3. There is an  intellectual void in the sphere of economics which is being filled by the irrationalities of the behavioural economists. The conclusion that many in the elite are drawing from the recession is that the view that the market is rational, which has prevailed for the past thirty years, can no longer be accepted. The problem is, as I argued in my review of a book by leading behavioural economists, that rather than this leading to a search for a more rational way of understanding and managing the economy, many are now saying that this proves that there are no rational explanations for human economic behaviour. This view and its consequences was summed up thus by Gillian Tett,

However, the unpleasant truth is that there is never going to be any complete intellectual system to explain how financial systems should work. ..That is not an easy idea to sell to politicians, voters or even regulators. After all, as Lord Turner points out, a world without a reliable compass is frightening, exhausting and time-consuming to navigate: “For the regulators of the world, once you have accepted that you don’t have an intellectual framework of ‘more market is always better’ you’re in a much more worrying space, because you don’t have an intellectual system to refer each of your decisions.”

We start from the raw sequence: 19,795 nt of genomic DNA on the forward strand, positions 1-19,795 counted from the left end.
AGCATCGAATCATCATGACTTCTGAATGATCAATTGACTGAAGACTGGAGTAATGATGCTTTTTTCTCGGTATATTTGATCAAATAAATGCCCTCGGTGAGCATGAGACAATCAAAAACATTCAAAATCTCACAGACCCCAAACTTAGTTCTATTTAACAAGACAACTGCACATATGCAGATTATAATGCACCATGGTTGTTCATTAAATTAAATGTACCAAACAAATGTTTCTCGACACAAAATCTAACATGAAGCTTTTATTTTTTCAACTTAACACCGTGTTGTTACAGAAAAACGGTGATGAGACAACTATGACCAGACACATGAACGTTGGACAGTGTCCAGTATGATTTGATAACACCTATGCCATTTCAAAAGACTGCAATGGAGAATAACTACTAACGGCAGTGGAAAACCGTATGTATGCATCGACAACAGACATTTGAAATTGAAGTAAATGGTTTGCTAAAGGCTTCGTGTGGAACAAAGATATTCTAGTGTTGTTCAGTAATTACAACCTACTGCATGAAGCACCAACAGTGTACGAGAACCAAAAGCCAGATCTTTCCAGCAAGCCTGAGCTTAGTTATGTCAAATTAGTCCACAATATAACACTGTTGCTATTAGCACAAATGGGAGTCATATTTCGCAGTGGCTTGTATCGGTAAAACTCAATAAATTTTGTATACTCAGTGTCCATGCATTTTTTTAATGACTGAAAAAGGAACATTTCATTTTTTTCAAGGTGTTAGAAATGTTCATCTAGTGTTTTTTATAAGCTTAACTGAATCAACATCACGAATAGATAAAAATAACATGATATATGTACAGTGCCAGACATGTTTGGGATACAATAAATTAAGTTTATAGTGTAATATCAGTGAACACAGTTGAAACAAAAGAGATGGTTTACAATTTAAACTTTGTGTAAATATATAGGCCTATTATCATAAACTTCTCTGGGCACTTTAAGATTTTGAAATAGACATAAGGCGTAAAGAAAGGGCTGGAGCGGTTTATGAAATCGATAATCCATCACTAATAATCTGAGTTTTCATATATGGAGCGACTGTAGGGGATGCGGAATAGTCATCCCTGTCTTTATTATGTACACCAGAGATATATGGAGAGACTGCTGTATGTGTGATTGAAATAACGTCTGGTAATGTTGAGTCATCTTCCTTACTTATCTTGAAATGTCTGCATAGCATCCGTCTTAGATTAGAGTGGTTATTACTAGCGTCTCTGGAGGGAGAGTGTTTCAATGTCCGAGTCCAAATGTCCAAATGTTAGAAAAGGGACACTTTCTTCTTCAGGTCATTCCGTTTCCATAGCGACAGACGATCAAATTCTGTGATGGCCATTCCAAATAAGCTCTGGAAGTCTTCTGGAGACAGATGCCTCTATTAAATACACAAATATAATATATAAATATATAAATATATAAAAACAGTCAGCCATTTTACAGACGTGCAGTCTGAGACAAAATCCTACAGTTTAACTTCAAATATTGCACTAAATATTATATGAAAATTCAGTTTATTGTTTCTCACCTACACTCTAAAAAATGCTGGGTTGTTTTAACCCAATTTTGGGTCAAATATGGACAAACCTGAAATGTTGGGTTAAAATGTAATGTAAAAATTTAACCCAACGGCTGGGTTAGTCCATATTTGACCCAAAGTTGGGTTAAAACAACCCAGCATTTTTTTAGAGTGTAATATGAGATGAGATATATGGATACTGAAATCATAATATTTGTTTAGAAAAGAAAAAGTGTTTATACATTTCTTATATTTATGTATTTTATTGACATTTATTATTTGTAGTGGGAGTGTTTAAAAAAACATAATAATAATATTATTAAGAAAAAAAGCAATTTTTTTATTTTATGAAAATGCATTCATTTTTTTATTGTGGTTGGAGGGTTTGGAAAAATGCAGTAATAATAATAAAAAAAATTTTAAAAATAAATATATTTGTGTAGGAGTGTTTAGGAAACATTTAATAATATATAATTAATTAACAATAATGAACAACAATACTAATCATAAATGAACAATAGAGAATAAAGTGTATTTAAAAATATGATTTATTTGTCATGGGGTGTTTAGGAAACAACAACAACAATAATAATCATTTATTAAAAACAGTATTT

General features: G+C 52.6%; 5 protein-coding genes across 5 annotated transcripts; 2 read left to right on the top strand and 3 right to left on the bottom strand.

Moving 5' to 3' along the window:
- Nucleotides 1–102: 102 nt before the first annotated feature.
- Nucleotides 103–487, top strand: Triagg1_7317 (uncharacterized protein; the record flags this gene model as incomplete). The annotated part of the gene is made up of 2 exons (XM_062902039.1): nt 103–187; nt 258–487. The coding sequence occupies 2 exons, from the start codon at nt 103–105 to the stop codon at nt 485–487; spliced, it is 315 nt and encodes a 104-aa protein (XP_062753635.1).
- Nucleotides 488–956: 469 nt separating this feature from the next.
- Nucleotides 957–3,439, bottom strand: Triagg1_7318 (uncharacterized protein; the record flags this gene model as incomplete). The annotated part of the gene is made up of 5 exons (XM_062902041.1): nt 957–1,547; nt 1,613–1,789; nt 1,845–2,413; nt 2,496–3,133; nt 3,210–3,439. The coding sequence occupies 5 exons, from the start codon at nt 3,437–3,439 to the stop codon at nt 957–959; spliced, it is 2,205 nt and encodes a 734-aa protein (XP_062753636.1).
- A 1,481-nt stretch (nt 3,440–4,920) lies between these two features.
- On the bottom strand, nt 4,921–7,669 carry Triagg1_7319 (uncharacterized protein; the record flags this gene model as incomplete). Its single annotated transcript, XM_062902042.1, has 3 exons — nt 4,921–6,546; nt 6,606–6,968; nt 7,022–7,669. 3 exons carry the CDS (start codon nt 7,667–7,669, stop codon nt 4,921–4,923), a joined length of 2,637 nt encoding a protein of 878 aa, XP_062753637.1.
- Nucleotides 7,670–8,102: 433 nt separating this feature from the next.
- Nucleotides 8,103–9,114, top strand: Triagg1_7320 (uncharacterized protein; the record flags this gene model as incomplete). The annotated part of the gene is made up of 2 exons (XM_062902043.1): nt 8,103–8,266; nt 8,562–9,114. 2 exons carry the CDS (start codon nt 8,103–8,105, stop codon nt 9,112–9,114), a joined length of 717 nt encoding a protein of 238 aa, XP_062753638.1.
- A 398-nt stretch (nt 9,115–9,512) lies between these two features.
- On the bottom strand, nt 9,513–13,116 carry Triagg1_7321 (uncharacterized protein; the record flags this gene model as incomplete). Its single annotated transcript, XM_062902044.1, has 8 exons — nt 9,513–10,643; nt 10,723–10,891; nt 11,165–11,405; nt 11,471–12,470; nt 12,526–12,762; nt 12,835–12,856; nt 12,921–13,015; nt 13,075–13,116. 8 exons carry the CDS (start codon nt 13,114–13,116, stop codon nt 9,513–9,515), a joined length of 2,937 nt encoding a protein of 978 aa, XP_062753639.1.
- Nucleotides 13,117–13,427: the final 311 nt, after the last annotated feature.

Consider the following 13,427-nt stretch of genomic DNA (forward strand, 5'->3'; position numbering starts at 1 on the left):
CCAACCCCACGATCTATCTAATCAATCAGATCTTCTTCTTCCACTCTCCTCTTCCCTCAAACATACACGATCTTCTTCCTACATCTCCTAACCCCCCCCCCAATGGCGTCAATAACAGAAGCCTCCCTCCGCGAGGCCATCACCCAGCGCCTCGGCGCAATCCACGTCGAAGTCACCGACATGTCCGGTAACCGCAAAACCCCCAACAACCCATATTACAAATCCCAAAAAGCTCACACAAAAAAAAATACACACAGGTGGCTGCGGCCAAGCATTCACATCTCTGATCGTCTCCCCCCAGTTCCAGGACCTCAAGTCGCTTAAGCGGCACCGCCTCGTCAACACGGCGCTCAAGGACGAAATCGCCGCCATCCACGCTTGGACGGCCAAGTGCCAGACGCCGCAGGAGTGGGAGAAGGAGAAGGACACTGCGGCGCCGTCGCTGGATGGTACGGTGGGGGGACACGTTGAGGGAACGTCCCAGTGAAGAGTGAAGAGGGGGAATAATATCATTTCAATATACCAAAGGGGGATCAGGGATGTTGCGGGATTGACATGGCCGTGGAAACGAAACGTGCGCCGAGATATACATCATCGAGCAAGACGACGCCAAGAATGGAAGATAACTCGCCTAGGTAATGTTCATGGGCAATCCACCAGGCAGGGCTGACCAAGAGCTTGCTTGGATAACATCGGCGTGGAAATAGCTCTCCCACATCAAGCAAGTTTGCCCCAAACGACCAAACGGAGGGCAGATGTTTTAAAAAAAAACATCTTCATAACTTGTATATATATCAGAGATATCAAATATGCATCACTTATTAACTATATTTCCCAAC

4. In the UK the political parties are beginning to prepare for the next election in which the state of the economy is going to play a key central role. This discussion will take place in an  intellectual vacuum, or at best an intellectual climate in which the irrational is celebrated over the rational. The terms of the ‘debate’ will be over narrow issues, such as whether to call cuts in public spending ‘cuts’ (Tories)or ‘tough decisions on spending’ (Labour)

To sum up, we are entering a darker economic period with no intellectual framework nor any effective political leadership to help steer us through it. In these circumstances it is vital that more people focus on trying to comprehend the present as well as working out alternatives to what is on offer. This will remain the focus of this blog in the months before the next general election in the UK.